Saturday, March 4, 2017

What I Read: February

February was an okay reading month. I really enjoyed two of the books I read, but the rest were just okay. I'm trying to make sure that each month I read at least a couple of books that have been on my shelves for a long time, and that's been going well. As always, click on the titles for my Goodreads reviews.

The War That Saved My Life, by Kimberly Brubaker Bradley. This was a very good middle grade novel about two siblings evacuated from London during WWII. Not the most original premise, but there is an interesting twist: the daughter has a clubfoot and has been kept in her apartment her entire life by her abusive mother. I really enjoyed this one, but oh, that horrible mother made me so furious.

The Miserable Mill, by Lemony Snicket. I sporadically started rereading a Series of Unfortunate Events last year. I'd read the first three, and after I found out that the new Netflix series (which I haven't seen yet) covered up through the fourth book, I decided to reread it so I'll be ready to watch the series. I didn't remember much about this's not one of my favorites but it was still good.

A Little Something Different, by Sandy Hall. This was my fluffy, romantic Valentine's read. It was about what I expected: pretty cute but nothing mind-blowing and not something I'll ever reread. The whole 14 viewpoints thing was hard to get used to.

Cold Comfort Farm, by Stella Gibbons. I don't even know what to say about this book. It sounded like something that would be right up my alley, but I didn't enjoy it. It improved near the end, but it was strange and bizarre, and so far from the hilarious modern classic I'd been led to expect.

A Pocket Full of Rye, by Agatha Christie. After slogging through Cold Comfort Farm for ten days, a Miss Marple mystery was exactly what I needed! This one was very enjoyable and comforting. (British murder mysteries are comforting to me, apparently?)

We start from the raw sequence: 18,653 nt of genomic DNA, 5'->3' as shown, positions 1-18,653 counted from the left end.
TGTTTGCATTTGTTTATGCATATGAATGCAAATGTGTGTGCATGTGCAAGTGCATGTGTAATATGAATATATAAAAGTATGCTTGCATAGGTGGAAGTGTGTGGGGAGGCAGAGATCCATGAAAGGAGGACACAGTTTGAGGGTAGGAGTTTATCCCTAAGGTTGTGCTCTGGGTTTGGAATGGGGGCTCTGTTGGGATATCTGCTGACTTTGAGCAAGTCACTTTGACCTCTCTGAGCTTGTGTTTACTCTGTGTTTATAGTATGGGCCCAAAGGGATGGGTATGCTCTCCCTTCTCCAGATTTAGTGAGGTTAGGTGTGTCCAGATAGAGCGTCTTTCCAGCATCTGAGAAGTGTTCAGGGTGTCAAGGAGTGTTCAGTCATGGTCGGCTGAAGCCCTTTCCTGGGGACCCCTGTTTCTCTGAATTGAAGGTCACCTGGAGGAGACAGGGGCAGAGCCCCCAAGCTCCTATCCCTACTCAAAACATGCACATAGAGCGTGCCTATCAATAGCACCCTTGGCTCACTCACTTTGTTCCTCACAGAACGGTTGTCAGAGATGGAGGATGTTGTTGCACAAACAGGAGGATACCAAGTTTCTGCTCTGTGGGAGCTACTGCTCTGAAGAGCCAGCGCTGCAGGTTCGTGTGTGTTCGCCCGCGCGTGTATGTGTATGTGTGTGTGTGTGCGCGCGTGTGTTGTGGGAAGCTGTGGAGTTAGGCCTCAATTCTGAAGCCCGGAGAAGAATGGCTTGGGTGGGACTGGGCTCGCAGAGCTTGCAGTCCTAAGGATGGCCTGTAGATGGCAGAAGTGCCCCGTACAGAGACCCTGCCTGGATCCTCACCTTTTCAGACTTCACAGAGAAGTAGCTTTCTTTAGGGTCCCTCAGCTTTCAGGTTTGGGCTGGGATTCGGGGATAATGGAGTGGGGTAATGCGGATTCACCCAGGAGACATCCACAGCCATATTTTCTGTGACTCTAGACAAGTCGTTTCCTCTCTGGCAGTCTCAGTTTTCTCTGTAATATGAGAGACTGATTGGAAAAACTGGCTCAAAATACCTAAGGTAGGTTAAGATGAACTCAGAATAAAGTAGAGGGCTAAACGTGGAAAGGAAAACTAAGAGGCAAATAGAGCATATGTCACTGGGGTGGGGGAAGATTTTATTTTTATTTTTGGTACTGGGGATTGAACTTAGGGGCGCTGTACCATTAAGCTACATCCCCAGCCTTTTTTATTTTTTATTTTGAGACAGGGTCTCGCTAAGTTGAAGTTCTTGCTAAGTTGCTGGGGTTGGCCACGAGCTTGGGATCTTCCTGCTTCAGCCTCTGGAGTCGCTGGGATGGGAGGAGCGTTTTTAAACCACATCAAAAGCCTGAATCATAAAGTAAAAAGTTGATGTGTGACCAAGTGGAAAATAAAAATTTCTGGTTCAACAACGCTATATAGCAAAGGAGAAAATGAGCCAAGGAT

The Yarn Whisperer, by Clara Parkes. I enjoy yarny memoirs in general (think Stephanie Pearl McPhee's books), but this one was just okay. I felt like it was trying too hard to be philosophical most of the time, but I did like some of the essays.

In February, I also decided to start quitting books. Not without good reason, of course, but there are so many books that I want to read, why would I waste my time on ones that I'm not enjoying? I struggled through about half of this book, Confessions of a Jane Austen Addict, before finally deciding to stop. It wasn't awful by any means, but it didn't feel worth continuing. I don't know why quitting books has always been so hard for me!

{This post is a little late because honestly it's been a rough week. Pa, my grandfather, passed away Tuesday night. He was eighty-eight, but it felt very unexpected because other than a bad stomach bug for several days previous, he seemed so healthy. My family would appreciate your prayers.}


  1. I'm so very sorry to hear about the loss of your grandfather. I will definitely be praying for peace and comfort for you and your family!

  2. Sorry for your loss, Kristin. My thought and prayers are with you and your family. xoxo


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